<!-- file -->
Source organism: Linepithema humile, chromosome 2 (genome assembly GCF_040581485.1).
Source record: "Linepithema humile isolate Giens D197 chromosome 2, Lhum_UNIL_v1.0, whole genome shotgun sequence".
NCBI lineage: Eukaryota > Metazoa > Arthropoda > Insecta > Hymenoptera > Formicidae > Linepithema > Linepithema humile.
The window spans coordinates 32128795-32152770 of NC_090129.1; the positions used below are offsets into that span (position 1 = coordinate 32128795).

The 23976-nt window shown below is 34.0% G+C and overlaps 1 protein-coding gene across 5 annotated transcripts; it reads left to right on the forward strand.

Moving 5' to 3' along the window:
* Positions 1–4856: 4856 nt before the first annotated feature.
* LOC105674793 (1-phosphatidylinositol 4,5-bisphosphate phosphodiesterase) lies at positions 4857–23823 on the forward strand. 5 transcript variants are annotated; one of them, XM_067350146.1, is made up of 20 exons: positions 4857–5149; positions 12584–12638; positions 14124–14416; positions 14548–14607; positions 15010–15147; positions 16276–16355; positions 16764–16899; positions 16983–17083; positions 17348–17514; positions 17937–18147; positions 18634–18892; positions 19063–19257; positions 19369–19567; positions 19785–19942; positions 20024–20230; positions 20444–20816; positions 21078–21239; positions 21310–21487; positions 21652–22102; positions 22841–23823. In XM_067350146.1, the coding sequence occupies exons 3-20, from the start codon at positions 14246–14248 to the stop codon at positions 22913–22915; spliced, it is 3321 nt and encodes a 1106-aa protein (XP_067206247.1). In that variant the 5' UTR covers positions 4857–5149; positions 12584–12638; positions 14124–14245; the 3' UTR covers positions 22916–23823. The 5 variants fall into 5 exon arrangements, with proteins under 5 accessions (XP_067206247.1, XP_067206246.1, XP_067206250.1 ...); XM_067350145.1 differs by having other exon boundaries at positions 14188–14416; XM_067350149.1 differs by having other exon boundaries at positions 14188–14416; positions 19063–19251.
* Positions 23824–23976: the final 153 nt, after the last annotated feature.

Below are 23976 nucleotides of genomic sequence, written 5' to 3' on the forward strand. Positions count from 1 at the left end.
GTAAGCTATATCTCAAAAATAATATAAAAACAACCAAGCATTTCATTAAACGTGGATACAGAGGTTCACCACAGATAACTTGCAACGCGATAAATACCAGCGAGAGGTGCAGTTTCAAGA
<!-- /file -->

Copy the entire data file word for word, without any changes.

Source organism: Linepithema humile, chromosome 2 (genome assembly GCF_040581485.1).
Source record: "Linepithema humile isolate Giens D197 chromosome 2, Lhum_UNIL_v1.0, whole genome shotgun sequence".
NCBI lineage: Eukaryota > Metazoa > Arthropoda > Insecta > Hymenoptera > Formicidae > Linepithema > Linepithema humile.
The window spans coordinates 32128795-32152770 of NC_090129.1; the positions used below are offsets into that span (position 1 = coordinate 32128795).

The 23976-nt window shown below is 34.0% G+C and overlaps 1 protein-coding gene across 5 annotated transcripts; it reads left to right on the forward strand.

Moving 5' to 3' along the window:
* Positions 1–4856: 4856 nt before the first annotated feature.
* LOC105674793 (1-phosphatidylinositol 4,5-bisphosphate phosphodiesterase) lies at positions 4857–23823 on the forward strand. 5 transcript variants are annotated; one of them, XM_067350146.1, is made up of 20 exons: positions 4857–5149; positions 12584–12638; positions 14124–14416; positions 14548–14607; positions 15010–15147; positions 16276–16355; positions 16764–16899; positions 16983–17083; positions 17348–17514; positions 17937–18147; positions 18634–18892; positions 19063–19257; positions 19369–19567; positions 19785–19942; positions 20024–20230; positions 20444–20816; positions 21078–21239; positions 21310–21487; positions 21652–22102; positions 22841–23823. In XM_067350146.1, the coding sequence occupies exons 3-20, from the start codon at positions 14246–14248 to the stop codon at positions 22913–22915; spliced, it is 3321 nt and encodes a 1106-aa protein (XP_067206247.1). In that variant the 5' UTR covers positions 4857–5149; positions 12584–12638; positions 14124–14245; the 3' UTR covers positions 22916–23823. The 5 variants fall into 5 exon arrangements, with proteins under 5 accessions (XP_067206247.1, XP_067206246.1, XP_067206250.1 ...); XM_067350145.1 differs by having other exon boundaries at positions 14188–14416; XM_067350149.1 differs by having other exon boundaries at positions 14188–14416; positions 19063–19251.
* Positions 23824–23976: the final 153 nt, after the last annotated feature.

Below are 23976 nucleotides of genomic sequence, written 5' to 3' on the forward strand. Positions count from 1 at the left end.
GTAAGCTATATCTCAAAAATAATATAAAAACAACCAAGCATTTCATTAAACGTGGATACAGAGGTTCACCACAGATAACTTGCAACGCGATAAATACCAGCGAGAGGTGCAGTTTCAAGA